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  1. Code Status:What does it mean? Sheila Modi Best Practices Meeting November 16, 2011

  2. Objectives • Assess current beliefs • Define “Code Status” • Discuss barriers to appropriate use of code status • Discuss possible changes to our current system of discussing and documenting code status.

  3. Question 1 • An 80 yo F with HTN, hypothyroidism with code status DNR comes to the ED c/o dizziness, SOB, and rapidly deteriorating (unstable) condition. She is unable to talk to you. Cardiac monitoring reveals SVT. Should you: • Cardiovert her. • Do not perform any electrical shocks, even if this results in her death. • Not enough information.

  4. Question 2 • A 68 yo F with asthma and metastatic breast cancer with a code status of DNR comes in with an asthma exacerbation triggered by an accidental exposure to a cat. She has impending respiratory failure. Should you: • Intubate her. • Do not intubate her, even if this results in her death. • Not enough information.

  5. Question 3 • A 75 yo M with severe COPD (FEV1 0.7) with a code status of DNR comes in with a COPD exacerbation and has impending respiratory failure. Should you: • Intubate him. • Do not intubate him, even if this results in his death. • Note enough information.

  6. Question 4 • A 60 yo M with HTN, DM2, and CAD with a code status of DNR comes in with severe multi-lobar PNA and has impending respiratory failure. Should you: • Intubate him. • Do not intubate him, even if this results in his death. • Not enough information.

  7. Question 5 • A 70 yo M with HTN, CKD, CAD, PAD, DM2, and now MRSA PNA and bacteremia who has a documented code status of DNR is on the SAC floor being treated with Vancomycin. Despite abx, his condition deteriorates and he develops septic shock and respiratory distress. He is febrile 39C, hypotensive 85/55, tachycardic 115, tachypneic 28, and his breathing is labored with accessory muscle use. He has not responded to 3L NS. MICU (you) are called to evaluate. When you arrive, patient’s mental status has deteriorated and he is no longer able to coherently answer questions. Should you: • Admit to MICU, continue Vancomycin, place central line, start vasopressors, intubate and place on mechanical ventilation. • Admit to MICU, continue Vancomycin, place central line, start vasopressors, but do not intubate. • Do not admit to MICU as patient has already indicated he does not want these aggressive interventions, even if this results in his death. • Not enough information.

  8. ANSWERS: Not enough information!

  9. Do we really know what code status signifies? • A survey of 3rd year medical students revealed: • 100% reported they knew what code status means • Only 17% reported an “excellent understanding”. • My interpretation of these findings: they didn’t really know what it means • Not knowing what code status means is a barrier to appropriate use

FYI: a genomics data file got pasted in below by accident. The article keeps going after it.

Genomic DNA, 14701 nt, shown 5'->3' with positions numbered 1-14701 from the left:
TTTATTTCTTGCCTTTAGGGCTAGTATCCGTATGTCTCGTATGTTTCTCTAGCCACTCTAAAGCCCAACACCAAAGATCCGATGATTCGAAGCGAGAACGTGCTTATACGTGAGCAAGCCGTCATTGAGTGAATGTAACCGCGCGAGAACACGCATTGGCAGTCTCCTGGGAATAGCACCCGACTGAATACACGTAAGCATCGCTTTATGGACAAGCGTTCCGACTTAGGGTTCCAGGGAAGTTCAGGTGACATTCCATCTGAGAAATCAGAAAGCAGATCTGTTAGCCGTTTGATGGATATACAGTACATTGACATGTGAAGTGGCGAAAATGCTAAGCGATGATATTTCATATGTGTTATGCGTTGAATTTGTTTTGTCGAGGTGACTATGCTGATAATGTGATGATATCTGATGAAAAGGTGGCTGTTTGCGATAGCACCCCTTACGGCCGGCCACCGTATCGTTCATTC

10. Code Status • Designation of whether or not to perform resuscitation in the event of cardiac and/or respiratory arrest. • Code status holds NO significance in the pre-arrest period • Should NOT influence other theraputic interventions that may be appropriate for patient • Other life-sustaining therapies include: intubation and mechanical ventilation, pressors, ICU transfer, antibiotics, IV fluids, artificial nutrition • Intubation should always be addressed separately, especially in patients with DNR orders • Should address the difference between intubating for respiratory insufficiency and intubating during a cardiac arrest

  11. Pre-arrest period • Pre-arrest period may include failing heart and/or ineffective breathing; and may lead to cardiac or respiratory arrest if management fails • Pre-arrest period scenarios include managing dysrhythmias, ventilatory insufficiency, ineffective gas exchange, respiratory failure • Use of ACLS protocols is not limited to cardiac and respiratory arrest situations; they are also used in the management of pre-arrest conditions and adverse clinical events.

  12. Advance Directives • Don’t really help much because it is often difficult to ascertain when the wishes stated in the advance directive apply and because the wishes indicated are at times too vague to be useful in decision-making • They often fail to take into account a person’s specific medical condition • So, it is still important to have code status discussion at each admission • Code status designation is valid only for single hospitalization; should be re-addressed each time

  13. Partial DNR orders: A hazard to patient safety and clinical outcomes? • The practice is clinically and ethically problematic • Respect for patient autonomy may create the potential for patient harm • Medical treatments are often performed in groupings in order to work effectively. • When such combinations are separated as a result of patient choices, critical elements of life-saving care may be omitted, and the patient may receive non-beneficial or harmful treatment. • A “slow code” is ALWAYS unethical (not intended to be theraputic so is non-beneficial and is misleading to the decision-maker)